A 3-way switch has 3 wires:
- Common = Hot (if it is the first switch) or Switched Hot (if it is the last switch)
- Travelers = 2 wires that travel between the switches
Standard US cables are black/white (2 wire) or black/red/white (3 wire). White is almost always neutral (there are exceptions that don't apply here). Your white wires are connected to together with a wire nut, so they are definitely neutral - nothing else would make any sense. Which means you have two possibilities:
- 2-wire cable = incoming hot & neutral. Black hot = common wire on switch. Neutral white connected to white in 3-wire cable
- 3-wire cable = two travelers (black and red) connected to switch and neutral (white) going to second switch box (but not to the switch itself)
- 3-wire cable = two travelers (black and red) connected to switch and neutral (white) coming from first switch box (but not from the switch itself)
- 2-wire cable = switched hot & neutral going to fixture. Switched hot black = common wire on switch. Neutral white connected to the other white.
In general there can be another possibility with white retasked as a hot wire. But that can't be the case here because you have 2 cables, not 3, and the whites are together.
Now back to the original question: Which wire is hot? That depends on the box. One of these is "first" = gets hot power from the panel and the other is "second"
= sends switched hot to the fixture. Power must be coming from the black wire of a 2-wire cable into one of the boxes. If you don't know which one is first:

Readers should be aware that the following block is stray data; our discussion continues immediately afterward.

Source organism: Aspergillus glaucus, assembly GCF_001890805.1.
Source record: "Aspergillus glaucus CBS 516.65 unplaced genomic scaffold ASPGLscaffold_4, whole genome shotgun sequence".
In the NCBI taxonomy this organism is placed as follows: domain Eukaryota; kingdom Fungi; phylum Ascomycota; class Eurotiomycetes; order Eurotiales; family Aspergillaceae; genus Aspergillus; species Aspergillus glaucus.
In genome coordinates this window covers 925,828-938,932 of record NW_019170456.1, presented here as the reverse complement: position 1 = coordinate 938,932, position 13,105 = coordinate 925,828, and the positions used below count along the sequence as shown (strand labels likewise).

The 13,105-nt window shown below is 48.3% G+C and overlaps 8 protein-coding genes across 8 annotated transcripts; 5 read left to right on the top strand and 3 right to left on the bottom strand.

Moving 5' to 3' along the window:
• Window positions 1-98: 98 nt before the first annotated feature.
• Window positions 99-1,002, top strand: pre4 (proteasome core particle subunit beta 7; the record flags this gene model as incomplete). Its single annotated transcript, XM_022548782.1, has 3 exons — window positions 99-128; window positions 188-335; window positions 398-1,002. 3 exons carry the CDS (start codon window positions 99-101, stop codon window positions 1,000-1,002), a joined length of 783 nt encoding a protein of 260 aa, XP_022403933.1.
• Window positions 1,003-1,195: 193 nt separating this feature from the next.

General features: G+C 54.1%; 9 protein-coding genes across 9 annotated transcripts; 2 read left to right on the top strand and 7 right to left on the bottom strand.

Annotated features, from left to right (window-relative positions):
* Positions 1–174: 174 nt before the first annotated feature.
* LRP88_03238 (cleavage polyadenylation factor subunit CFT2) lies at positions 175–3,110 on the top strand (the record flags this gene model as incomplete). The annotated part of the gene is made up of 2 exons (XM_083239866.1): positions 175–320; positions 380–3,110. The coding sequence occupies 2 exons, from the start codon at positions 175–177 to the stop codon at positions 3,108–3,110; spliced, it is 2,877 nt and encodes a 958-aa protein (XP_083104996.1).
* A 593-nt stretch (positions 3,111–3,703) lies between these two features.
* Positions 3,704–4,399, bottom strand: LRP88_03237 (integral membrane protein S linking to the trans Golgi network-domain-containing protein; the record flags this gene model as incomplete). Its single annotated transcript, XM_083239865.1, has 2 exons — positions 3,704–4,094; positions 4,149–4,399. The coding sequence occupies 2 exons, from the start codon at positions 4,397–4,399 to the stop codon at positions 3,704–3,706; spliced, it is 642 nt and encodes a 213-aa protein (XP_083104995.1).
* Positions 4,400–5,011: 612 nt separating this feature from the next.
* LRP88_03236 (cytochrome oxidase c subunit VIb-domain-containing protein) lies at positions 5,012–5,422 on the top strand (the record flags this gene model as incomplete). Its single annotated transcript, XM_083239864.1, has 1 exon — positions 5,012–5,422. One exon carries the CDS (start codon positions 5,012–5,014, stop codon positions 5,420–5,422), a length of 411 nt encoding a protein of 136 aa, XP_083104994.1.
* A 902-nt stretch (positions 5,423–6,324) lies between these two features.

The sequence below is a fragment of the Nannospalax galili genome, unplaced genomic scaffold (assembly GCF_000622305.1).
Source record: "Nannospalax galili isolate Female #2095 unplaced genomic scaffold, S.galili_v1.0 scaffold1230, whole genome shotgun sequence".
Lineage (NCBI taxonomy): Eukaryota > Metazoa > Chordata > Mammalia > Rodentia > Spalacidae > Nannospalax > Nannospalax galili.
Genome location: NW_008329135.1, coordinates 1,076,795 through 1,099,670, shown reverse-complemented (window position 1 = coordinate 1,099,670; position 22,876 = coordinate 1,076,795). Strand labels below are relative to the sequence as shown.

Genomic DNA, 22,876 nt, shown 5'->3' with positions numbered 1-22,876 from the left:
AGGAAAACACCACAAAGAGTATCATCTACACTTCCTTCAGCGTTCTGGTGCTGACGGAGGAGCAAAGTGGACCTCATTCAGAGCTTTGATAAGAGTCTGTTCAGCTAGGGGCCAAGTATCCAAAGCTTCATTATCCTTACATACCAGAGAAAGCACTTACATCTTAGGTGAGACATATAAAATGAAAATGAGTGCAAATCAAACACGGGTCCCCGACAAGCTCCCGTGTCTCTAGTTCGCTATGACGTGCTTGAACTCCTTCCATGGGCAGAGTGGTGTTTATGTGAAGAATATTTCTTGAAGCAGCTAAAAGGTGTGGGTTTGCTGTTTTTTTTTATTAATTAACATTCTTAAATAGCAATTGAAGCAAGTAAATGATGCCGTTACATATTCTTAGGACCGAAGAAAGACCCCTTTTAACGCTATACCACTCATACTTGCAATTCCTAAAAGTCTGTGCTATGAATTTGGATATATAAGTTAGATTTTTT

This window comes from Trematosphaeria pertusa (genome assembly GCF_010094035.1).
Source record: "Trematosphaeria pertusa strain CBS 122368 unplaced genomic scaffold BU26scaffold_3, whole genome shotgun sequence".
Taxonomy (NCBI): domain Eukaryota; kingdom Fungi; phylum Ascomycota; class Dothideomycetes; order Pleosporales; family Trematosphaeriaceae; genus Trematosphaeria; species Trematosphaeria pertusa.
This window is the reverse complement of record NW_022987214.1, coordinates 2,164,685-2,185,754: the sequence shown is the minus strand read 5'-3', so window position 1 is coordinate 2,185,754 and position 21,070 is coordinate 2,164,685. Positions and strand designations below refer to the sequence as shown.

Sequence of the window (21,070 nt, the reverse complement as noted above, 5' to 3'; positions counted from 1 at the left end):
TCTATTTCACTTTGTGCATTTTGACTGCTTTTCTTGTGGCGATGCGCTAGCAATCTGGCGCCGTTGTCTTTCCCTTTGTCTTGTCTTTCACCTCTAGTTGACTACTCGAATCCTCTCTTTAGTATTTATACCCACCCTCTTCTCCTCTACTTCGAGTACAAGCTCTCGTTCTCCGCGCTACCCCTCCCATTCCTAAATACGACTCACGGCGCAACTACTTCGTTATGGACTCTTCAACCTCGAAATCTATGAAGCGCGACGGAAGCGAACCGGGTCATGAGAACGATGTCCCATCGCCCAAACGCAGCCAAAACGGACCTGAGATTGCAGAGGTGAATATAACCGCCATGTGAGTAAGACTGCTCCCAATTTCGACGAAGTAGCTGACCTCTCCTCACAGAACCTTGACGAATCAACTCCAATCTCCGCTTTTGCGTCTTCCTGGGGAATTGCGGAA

- Turn off the breaker
- Disconnect the black wire in each box that is paired with a white wire and not also paired with a red wire. That wire will be hot in only one box. Make sure it is safe (ideally, capped and separated as much as possible from other wires).
- Turn on the breaker
- Use a non-contact tester to see which wire is hot
Assuming you only get one hot wire when testing, you have your answer. If you get more than one then you will need a multimeter to figure it out, or there may be other problems.
Once everything is done, the Harper method of labeling wires is:
- Put yellow tape on the travelers (which should be the black and red of the 3-wire cable)
- Put red tape on the switched hot (which will be the black wire of a 2-wire cable that is not always hot)
and that way you will know which wire is which the next time you open the boxes. Which will result in the following (thank you, as usual, @Harper):